In the UK, we like to switch on gas-powered turbines when things get tight. It’s a habit we acquired during the glory days of the North Sea bonanza. Now that gas imports are getting more expensive, however, the government has begun looking elsewhere for peak power.  

Nuclear ‘peaker’ stations never used to be an option. You can’t fuel up a giant, slow-running nuclear plant like Dungeness B to cope with the nightly ‘Coronation Street’ surge. But smaller reactors might be managed on a combined-heat-and-power basis, providing city-wide heating when they aren’t selling power to the grid. Or they might adopt tried-and-tested solutions for power storage during their ‘offline’ periods — pumping water uphill to a hydroelectric reservoir, say. 


Production Line

While operational flexibility is the unique selling proposition of the SMR, it’s not their only advantage over their bigger relatives. Giant installations like Hinkley Point have to be custom-made in response to local conditions, but SMRs could be fabricated from standardized parts, reducing development costs and build times. Many industry pundits believe that it would be cheaper and faster to commission 20 small plants than one Hinkley Point behemoth. 

Well, actually, only a few of them say ’20’. Others recommend 50, or a hundred. Since the designation ‘small modular reactor’ is essentially a marketing category, there’s no consensus on how big such plants should be, or how they should operate. The International Atomic Energy Authority has laid down dogmatically that SMRs have outputs in the range 10–300MW, which clarifies matters a little. Still, it’s quite a range… and the variety of fuel cycles, cooling and management technologies being touted by the world’s nuclear engineering companies is even wider. 

It’s enough to make you feel sorry for the government ministers who have to wade through all the bumph!


A Rosy Picture

In the UK, a clear favourite has emerged from the various mini-nuke pitches presently doing the rounds. Titled ‘SMRs: A National Endeavour’, it comes from a consortium headed by Rolls-Royce and paints a rosy picture of an SMR-enabled energy strategy. Among the stated benefits: helping the UK meet its 2050 decarbonisation commitments; providing energy security; creating 40,000 skilled jobs; and delivering a £100bn economic boost. 

How’s the bottom line? Tried-and-tested tech would generate energy for £60/MWh, a third less than the Cameron-EDF Hinkley Point strike price. And, the authors point out, Rolls-Royce has a lengthy track record. Its technology has been powering the UK’s nuclear submarines for decades, after all.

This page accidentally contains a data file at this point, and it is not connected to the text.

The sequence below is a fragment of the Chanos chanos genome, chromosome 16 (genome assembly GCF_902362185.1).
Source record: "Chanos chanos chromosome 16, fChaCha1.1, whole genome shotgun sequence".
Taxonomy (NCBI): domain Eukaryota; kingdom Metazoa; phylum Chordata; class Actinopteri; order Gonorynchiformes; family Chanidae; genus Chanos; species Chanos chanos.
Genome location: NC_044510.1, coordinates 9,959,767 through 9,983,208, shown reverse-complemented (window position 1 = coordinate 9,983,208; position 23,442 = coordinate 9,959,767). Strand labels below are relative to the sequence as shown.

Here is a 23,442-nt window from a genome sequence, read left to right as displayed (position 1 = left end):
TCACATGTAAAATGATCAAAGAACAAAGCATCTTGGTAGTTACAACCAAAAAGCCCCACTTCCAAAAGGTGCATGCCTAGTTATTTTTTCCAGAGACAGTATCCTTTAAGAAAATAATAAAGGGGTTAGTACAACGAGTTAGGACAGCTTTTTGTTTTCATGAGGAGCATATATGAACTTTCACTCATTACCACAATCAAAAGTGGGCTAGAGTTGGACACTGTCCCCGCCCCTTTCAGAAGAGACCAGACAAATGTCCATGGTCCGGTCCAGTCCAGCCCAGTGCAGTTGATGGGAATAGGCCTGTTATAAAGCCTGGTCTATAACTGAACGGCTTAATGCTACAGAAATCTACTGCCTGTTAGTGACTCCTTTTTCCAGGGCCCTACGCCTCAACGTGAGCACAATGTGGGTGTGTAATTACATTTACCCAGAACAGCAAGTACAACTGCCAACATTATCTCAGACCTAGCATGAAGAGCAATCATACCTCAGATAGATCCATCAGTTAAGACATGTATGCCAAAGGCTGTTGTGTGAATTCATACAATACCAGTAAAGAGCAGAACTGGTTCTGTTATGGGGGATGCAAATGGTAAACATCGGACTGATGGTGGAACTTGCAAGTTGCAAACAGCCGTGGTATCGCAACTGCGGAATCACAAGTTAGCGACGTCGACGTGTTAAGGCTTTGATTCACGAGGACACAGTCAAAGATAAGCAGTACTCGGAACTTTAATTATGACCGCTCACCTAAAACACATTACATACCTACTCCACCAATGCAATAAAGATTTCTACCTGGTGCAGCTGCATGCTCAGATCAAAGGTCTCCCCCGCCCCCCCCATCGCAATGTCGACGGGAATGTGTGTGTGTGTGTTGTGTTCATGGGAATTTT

Raising Steam

We’d expect the UK government to be well-disposed towards a company in which it used to be a major shareholder… but, in ‘A National Endeavour’, Rolls-Royce seems to be trying to re-badge an existing technology. At 450MW, the proposed reactors are oversized for the SMR designation and seem unlikely to offer much in the way of operational flexibility. (Most of the UK’s existing reactor fleet is rated at around 1200MW — only three times larger, and anything but flexible.)


Following The Money

Drax Group’s pursuit of ‘prosumers’ is naked opportunism… and that’s a good thing.


The owner/operator of the mighty Drax power station is one of the biggest business energy suppliers in the UK. You might expect to find the company sneezing every time the economy feels the cold, but fast reflexes and an eye to the main chance have enabled it to steer its own course. Now it’s venturing outside its comfort zone to stake an early claim on the emerging ‘prosumer’ class.
Financial pundits like to talk about ‘bellwether stocks’ and the insights they provide. Bellwethers are established companies whose success or failure signals that of their sectors or of the economy as a whole. 
Since energy management and use are closely linked to cycles of growth and recession, you might be inclined to seek out bellwethers among the major electricity suppliers.